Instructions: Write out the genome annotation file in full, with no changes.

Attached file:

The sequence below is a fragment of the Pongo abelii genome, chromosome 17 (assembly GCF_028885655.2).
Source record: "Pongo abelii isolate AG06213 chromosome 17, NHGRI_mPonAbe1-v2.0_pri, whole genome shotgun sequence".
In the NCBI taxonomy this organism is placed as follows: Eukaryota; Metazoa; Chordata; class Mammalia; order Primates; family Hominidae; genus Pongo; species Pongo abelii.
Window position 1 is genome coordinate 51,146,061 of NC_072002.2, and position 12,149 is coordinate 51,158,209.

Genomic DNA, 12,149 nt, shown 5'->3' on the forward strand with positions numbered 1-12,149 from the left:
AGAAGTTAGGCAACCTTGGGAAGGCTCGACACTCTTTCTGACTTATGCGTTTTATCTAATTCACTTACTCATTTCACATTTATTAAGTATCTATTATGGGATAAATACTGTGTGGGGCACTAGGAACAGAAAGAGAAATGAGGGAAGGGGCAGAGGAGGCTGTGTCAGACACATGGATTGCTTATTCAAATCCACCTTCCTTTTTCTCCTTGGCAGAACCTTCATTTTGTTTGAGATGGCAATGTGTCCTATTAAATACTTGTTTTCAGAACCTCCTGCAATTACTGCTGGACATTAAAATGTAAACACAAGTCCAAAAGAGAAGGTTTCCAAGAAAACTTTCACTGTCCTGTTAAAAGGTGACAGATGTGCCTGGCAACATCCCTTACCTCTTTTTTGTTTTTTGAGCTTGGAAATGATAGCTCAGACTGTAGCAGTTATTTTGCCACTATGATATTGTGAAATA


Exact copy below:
The sequence below is a fragment of the Pongo abelii genome, chromosome 17 (assembly GCF_028885655.2).
Source record: "Pongo abelii isolate AG06213 chromosome 17, NHGRI_mPonAbe1-v2.0_pri, whole genome shotgun sequence".
In the NCBI taxonomy this organism is placed as follows: Eukaryota; Metazoa; Chordata; class Mammalia; order Primates; family Hominidae; genus Pongo; species Pongo abelii.
Window position 1 is genome coordinate 51,146,061 of NC_072002.2, and position 12,149 is coordinate 51,158,209.

Genomic DNA, 12,149 nt, shown 5'->3' on the forward strand with positions numbered 1-12,149 from the left:
AGAAGTTAGGCAACCTTGGGAAGGCTCGACACTCTTTCTGACTTATGCGTTTTATCTAATTCACTTACTCATTTCACATTTATTAAGTATCTATTATGGGATAAATACTGTGTGGGGCACTAGGAACAGAAAGAGAAATGAGGGAAGGGGCAGAGGAGGCTGTGTCAGACACATGGATTGCTTATTCAAATCCACCTTCCTTTTTCTCCTTGGCAGAACCTTCATTTTGTTTGAGATGGCAATGTGTCCTATTAAATACTTGTTTTCAGAACCTCCTGCAATTACTGCTGGACATTAAAATGTAAACACAAGTCCAAAAGAGAAGGTTTCCAAGAAAACTTTCACTGTCCTGTTAAAAGGTGACAGATGTGCCTGGCAACATCCCTTACCTCTTTTTTGTTTTTTGAGCTTGGAAATGATAGCTCAGACTGTAGCAGTTATTTTGCCACTATGATATTGTGAAATA